It's very easy to get hung up on specs and brand names when in reality this means little to nothing for entry level ukes and differences between them are largely cosmetic and in the dimensions of the instrument. I see your local store has five options lower than $200, so I suggest you go there and check these five out. Visually - are they put together well or are parts not aligned, are they clean or are there blobs of paint and glue, are the frets smooth or with sharp ends, is it pretty and pleasing to look at? Feeling - are they well balanced and easy to hold, are the necks comfortable, and is the action low enough to press strings down without effort? Sound - well you figure that out, maybe have someone else play them for you to give you a realistic impression. All online ads are designed to make them look appealing, but once you see them in person you may get another impression.

  3. #3
    Join Date
    May 2009
    Portsmouth, Ohio


    Call Hawaii Music Supply and talk with them. They do setups on all instruments they sell. They will fix you up.

  4. #4
    Join Date
    Jan 2016


    I know setup is an issue. Could you get someone local to set up a uke for you if you bought it online? If so, I would check out Gumtree, Facebook Marketplace, and Cash Converters. I also found Music City Cairns was a good shop that is at least in the same state as you (even if it is a bit further up the coast).

  5. #5
    Join Date
    Jun 2018
    Sparta, Wisconsin, USA


    The Tanglewood tenor looks awfully crude to mein the enlarged photos. But that may just be the lighting.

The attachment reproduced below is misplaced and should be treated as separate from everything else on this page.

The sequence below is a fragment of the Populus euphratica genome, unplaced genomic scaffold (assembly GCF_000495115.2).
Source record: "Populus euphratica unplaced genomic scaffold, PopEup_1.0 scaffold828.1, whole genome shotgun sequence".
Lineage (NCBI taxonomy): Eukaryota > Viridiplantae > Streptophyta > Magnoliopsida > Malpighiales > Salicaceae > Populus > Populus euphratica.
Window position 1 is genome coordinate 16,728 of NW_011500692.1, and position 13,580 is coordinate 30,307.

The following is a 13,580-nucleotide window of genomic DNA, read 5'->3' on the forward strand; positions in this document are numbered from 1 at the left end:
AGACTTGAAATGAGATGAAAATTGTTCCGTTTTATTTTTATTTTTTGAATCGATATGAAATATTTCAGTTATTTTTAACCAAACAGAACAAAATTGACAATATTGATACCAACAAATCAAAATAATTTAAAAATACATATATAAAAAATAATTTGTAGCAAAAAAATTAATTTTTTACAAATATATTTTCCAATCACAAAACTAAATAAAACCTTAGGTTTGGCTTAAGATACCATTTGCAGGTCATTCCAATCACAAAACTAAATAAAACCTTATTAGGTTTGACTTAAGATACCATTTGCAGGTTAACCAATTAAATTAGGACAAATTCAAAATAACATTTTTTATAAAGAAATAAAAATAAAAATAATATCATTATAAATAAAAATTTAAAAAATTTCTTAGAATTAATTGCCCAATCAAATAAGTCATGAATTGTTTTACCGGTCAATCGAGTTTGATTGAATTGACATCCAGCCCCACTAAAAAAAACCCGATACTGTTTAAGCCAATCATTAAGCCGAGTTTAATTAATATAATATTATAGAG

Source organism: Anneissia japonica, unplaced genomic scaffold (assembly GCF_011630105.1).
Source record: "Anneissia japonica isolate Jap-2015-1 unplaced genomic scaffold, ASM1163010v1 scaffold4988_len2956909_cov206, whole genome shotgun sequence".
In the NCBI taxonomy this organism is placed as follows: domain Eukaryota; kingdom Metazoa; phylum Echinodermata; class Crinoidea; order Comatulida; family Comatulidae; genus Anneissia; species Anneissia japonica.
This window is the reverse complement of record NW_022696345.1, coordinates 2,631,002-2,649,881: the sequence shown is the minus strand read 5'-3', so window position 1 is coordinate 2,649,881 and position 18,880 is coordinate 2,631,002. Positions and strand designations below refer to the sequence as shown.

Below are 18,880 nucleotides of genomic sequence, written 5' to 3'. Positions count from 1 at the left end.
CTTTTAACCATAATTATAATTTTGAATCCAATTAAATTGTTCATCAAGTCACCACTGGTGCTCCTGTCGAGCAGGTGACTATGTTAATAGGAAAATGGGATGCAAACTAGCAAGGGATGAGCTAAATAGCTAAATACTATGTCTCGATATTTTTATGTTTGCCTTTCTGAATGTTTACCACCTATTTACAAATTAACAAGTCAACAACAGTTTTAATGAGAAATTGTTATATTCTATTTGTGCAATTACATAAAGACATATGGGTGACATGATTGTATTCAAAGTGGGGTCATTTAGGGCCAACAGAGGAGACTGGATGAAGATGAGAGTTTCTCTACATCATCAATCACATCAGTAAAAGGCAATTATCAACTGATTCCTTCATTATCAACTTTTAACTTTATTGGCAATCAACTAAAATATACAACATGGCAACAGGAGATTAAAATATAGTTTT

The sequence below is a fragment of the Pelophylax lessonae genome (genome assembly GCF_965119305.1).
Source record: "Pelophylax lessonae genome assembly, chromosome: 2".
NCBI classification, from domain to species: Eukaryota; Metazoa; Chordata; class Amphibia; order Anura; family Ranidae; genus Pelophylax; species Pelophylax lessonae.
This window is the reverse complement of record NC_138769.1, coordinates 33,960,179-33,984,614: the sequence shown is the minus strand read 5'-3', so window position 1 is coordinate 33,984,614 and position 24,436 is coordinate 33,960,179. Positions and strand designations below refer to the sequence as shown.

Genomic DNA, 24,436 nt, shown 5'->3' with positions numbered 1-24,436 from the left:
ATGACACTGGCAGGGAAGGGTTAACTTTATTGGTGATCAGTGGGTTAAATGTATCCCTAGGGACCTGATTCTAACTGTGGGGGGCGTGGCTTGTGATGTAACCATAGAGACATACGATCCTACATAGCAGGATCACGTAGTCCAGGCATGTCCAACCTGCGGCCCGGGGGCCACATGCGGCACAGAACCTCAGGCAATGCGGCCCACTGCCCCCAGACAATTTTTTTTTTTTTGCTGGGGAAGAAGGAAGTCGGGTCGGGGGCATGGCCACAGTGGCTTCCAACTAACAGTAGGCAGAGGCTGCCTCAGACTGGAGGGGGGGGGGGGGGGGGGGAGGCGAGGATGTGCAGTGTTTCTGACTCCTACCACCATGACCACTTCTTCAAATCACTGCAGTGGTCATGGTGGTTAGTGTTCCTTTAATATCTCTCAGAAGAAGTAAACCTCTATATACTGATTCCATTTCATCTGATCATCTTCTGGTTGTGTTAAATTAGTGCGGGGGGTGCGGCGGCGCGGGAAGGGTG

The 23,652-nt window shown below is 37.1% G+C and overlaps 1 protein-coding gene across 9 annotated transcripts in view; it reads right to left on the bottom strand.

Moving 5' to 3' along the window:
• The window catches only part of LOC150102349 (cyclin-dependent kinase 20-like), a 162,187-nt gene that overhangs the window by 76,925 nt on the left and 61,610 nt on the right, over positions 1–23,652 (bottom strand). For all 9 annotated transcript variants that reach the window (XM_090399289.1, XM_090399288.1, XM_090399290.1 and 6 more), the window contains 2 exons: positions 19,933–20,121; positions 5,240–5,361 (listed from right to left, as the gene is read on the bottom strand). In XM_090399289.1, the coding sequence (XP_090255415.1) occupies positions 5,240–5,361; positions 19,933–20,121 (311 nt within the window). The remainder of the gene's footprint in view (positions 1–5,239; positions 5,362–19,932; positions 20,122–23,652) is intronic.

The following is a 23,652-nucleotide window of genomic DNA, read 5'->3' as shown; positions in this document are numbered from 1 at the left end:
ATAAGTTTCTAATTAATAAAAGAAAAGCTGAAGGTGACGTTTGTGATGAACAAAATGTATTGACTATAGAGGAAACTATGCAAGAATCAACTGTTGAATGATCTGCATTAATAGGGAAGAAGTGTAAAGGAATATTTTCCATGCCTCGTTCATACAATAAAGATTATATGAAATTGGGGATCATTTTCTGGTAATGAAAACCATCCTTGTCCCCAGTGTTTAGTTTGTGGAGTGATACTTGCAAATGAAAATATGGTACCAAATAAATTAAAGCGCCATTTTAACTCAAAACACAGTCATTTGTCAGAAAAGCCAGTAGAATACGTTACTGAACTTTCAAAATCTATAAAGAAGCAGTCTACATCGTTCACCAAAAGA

I don't know how much time you can put into this purchase. Best it to try the ukes in person. As Merlin666 pointed out, the feel is important. Neck, body, nut, frets, tuners. Be aware that the strings will have a big impact on how the uke will sound. Especially fluorocarbon versus Nylon strings. As will string height. Ask the store if a setup is included in the price. Most stores around here will include an adjustment if you buy from the store. (It usually doesn't include dressing the frets.) So ask them if setup is included. Add it to the price if it is not. Also if a case or gig bag is included. Strap pins (buttons) are cheap and easy to install yourself.

    Best of luck.
    There is a subtle yet profound difference between the learning of something and the knowing of that thing.
    You can learn by reading, but you don’t begin to know until you begin to try to do.

    —Lou Churchill, Plane & Pilot Magazine

  6. #6


    Quote Originally Posted by merlin666 View Post
    It's very easy to get hung up on specs and brand names when in reality this means little to nothing for entry level ukes....
    Thanks for the reply! I was leaning to the KMISE based on what I'd read in the UU forums - but it seems on further searching that comments on the brand, while positive, are few and far between & the brand doesn't have the same reputation here as others. I'm trying to absorb the advice from others in here more so than getting stuck on a brand name.

    Quote Originally Posted by WhenDogsSing View Post
    Call Hawaii Music Supply and talk with them.
    Thanks but their shipping alone is beyond me entire budget.

    Quote Originally Posted by robinboyd View Post
    I know setup is an issue. Could you get someone local to set up a uke for you if you bought it online?
    Possibly - I'll ask when I go into the shop. I didn't want to bother them as my budget is low and I'd intended to buy online. But if that's going to result in a short term upgrade or potentially dodgy purchase I'd be better off spending a bit more to go to the store I think.

    Quote Originally Posted by Kenn2018 View Post